Every global health program is eventually going to have to operate in a conflict zone. The polio program first encountered civil wars in Latin America, where both sides agreed to have “days of tranquility” when vaccinators could cross the fighting lines to vaccinate children. We successfully and peacefully eliminated polio in Latin America before some of those conflicts were over. In Africa, countries like the Democratic Republic of Congo and Somalia held cease fires for polio workers. And, recently, during the Syrian civil war, the polio program was able to work with the many different sides to negotiate access for health workers to stop outbreaks in that region. It remains a challenge in Afghanistan and Pakistan where the governments only control part of their geographic areas, but there are many examples of the polio program being successful despite civil wars and insurgencies.

Myth #7: The polio eradication program is way over budget

It’s not uncommon to hear something like, “Why spend a billion dollars on a disease that, last year, caused just 22 cases?”

There are two answers to this question. First, the whole point of eradication is that you see it through to the end—zero cases. The biggest benefits of the program become obvious after the virus is eradicated, so looking at the cost-per-case ratio for the program at the very end is misleading. The fact that we’ve only got 22 cases is a big success, not a reason to complain about spending a lot of money. Without spending the money, we’d be having hundreds of thousands of cases each year. We’ve got to get to 0 by getting to very small numbers first, and when we do get to zero, we reap benefits forever.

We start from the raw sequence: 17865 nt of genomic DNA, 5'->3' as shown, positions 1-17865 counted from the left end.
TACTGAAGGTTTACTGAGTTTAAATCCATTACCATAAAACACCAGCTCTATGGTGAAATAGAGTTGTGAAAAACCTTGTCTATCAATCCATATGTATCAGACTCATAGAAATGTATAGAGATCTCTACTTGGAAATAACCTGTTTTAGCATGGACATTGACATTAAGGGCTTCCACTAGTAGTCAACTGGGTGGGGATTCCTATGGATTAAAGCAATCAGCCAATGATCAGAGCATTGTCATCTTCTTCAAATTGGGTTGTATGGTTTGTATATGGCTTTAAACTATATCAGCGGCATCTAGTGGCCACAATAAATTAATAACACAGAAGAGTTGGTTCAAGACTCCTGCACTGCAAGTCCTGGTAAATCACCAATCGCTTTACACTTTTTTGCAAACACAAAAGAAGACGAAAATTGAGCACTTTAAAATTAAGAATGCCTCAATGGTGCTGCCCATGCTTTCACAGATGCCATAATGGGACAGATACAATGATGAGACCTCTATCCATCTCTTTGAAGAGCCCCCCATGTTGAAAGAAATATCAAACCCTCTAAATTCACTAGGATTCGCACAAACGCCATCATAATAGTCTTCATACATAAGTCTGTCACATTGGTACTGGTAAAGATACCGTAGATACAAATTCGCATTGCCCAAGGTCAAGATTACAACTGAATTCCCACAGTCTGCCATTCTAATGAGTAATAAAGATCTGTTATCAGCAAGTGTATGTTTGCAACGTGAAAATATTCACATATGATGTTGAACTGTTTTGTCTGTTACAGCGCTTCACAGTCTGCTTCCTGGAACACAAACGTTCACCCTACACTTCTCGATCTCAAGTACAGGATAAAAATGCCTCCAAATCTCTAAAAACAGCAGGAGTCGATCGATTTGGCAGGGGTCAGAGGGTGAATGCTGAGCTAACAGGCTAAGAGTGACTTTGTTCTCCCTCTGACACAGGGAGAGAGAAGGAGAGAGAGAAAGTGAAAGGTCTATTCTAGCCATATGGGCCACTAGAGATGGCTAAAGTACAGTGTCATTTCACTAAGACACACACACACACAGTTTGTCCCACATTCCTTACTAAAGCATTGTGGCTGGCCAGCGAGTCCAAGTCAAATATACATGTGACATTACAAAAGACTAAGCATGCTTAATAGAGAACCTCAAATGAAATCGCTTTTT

A better way to look at what we’re getting from the program right now is by the number of cases it has prevented. The Global Polio Eradication Initiative has prevented 18 million people from being paralyzed by polio, with hundreds of thousands more prevented every year, even before we get to zero!

About the Author

Jay Wenger
Dr. Jay Wenger leads the foundation’s polio eradication efforts within the Global Development Program. He manages a high-performing team and works across the foundation to drive instrumental advocacy work, resource mobilization, communications, and research and product development. Dr. Wenger represents the foundation both internally and externally and helps to shape and execute the polio eradication strategy.